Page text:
Given the increasing availability of trials aimed at establishing new drugs’s efficacy in DMD, reliable tools are needed to measure the outcomes and more predictable trajectories of natural diseases. DMD patients having a nonsense mutation do not appear to show a significantly different disease course than patients with other mutations. In the study of Pane et al. 10, boys with DMD gene duplications generally performed better than those with other mutations, and those skipping exon 44 had better baseline results and less drastic changes than those eligible for skipping of exon 45 or 53 10.
Our patient has a point mutation involving exon 70, for which predictable responses to active therapeutic management have not yet been reported. Considering the mild natural disease evolution, the results obtained could be explained not only by the steroid treatment or the ataluren association, but by the set of therapeutic interventions implemented. The significant results observed in particular in the 6MWT after the ataluren introduction, are likely due to the greater reliability of this test in measuring muscle endurance compared to the MRC scale.
The good response to ataluren could also be explained by predisposing genetic factors not yet fully explored. For instance, the stop+4 model may help in predicting functional changes, as shown by the recent papers of Wangen et al. 11. In this report while no difference in 6MWT were observed in patients with point mutations according to the type of stop codon, frame status of exons involved and protein domain affected, a significant difference (p < 0.05) was observed when considering the stop codon together with the 3’ adjacent nucleotide (“stop+4 model”), as patients with stop codon TGA and 3’ adjacent nucleotide G (TGAG) have a more rapid decline 12.
Limitations of the study
We are aware that the results obtained in a single case report cannot be extended to the population of nonsense DMD patients. Furthermore, the lack of a second muscle biopsy (refused by the patient’s parents) which might show the state of dystrophin after the ataluren introduction, and the relative long-term follow-up required to better describe the evolution pattern in the patient, can be considered as limitations of the study. However, while there is now supporting evidence for an early introduction of ataluren in patients with DMD, indications regarding ataluren introduction at older ages are lacking.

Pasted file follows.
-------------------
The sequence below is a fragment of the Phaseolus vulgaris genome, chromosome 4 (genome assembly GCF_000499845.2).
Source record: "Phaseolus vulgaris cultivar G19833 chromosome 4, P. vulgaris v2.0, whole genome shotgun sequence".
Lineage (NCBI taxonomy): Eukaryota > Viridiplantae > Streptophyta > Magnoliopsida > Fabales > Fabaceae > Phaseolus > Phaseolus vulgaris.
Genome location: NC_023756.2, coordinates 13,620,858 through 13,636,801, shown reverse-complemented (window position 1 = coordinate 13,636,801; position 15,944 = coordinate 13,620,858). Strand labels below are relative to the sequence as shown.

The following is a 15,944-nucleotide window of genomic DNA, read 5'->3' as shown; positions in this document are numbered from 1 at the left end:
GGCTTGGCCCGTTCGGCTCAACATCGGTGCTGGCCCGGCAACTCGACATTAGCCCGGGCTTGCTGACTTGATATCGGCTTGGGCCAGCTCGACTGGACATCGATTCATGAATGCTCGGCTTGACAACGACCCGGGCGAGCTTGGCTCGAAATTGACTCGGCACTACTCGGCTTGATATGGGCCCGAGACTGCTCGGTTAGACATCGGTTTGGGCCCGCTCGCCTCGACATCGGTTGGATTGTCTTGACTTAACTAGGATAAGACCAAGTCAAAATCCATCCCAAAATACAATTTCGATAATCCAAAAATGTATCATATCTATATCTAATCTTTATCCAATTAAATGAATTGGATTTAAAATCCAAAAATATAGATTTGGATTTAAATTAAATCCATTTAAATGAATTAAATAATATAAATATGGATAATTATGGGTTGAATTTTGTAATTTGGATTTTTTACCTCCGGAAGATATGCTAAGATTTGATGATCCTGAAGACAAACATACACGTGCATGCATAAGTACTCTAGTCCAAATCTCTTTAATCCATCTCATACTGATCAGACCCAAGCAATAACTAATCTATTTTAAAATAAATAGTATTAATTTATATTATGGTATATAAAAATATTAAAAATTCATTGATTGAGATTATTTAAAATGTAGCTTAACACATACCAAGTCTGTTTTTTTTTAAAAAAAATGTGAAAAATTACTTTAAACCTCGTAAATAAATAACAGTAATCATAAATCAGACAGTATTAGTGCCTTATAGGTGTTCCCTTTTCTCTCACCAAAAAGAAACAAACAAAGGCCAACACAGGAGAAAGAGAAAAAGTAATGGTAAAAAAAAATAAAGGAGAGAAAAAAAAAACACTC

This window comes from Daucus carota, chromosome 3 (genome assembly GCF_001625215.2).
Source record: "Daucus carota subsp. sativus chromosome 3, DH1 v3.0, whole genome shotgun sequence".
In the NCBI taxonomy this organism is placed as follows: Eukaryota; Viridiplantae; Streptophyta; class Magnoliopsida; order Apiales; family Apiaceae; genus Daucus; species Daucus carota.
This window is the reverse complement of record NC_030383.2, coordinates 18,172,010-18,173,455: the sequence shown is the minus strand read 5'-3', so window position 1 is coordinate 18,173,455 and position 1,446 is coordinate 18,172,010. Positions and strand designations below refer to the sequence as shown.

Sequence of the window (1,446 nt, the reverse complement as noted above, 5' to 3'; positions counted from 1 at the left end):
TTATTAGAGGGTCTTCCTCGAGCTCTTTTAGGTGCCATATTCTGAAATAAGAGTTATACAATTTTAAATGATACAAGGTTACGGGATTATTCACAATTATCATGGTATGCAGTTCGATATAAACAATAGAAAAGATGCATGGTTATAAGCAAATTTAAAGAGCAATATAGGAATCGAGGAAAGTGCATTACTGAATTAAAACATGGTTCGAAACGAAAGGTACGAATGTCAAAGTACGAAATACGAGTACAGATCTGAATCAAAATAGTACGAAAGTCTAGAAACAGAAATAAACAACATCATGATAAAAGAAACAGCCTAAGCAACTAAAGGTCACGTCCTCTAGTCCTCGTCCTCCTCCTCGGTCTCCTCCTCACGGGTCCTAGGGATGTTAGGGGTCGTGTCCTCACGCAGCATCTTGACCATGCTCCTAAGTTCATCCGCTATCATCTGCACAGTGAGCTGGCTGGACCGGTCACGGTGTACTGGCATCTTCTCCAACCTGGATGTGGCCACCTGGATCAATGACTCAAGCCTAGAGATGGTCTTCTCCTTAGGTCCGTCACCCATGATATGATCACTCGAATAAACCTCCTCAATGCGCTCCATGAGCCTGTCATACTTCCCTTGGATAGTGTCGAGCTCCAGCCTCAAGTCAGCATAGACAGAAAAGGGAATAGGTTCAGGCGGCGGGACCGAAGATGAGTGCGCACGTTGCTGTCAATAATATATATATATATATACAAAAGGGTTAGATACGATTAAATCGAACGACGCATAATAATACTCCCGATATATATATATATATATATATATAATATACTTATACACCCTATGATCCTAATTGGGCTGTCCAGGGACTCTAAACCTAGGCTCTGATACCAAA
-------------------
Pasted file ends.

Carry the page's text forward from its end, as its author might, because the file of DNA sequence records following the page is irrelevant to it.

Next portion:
We are convinced that a deep clinical and genetic characterization of patients with exceptional course of disease and possibly good response to ataluren may be of interest for both clinical and research purposes, as well as that further studies on larger cohorts, exploring modifying genes and other genetic determinants are necessary to clarify the stratification criteria for DMD, and to identify patients who can most benefit from the ataluren treatment.
We thank the patient and his family for the cooperation. We are grateful to Professor Anna Pichecchio for the imaging analysis.
Conflict of interest statement
The Authors declare no conflict of interest.
This research did not receive any specific grant from funding agencies in the public, commercial, or not-for-profit sectors.
AB, LP: conceptualization; AB, LP: methodology; AB, LP, AG, DV, MP: investigation; AB, LP, AG, DV, MP: data curation; AB, LP: writing-original draft preparation; AB, LP, AG, DV, MP: writing-review and editing. All Authors have read and agreed to the published version of the manuscript.
The informed consent to the treatment was collected from the patient’s parents.
Figures and tables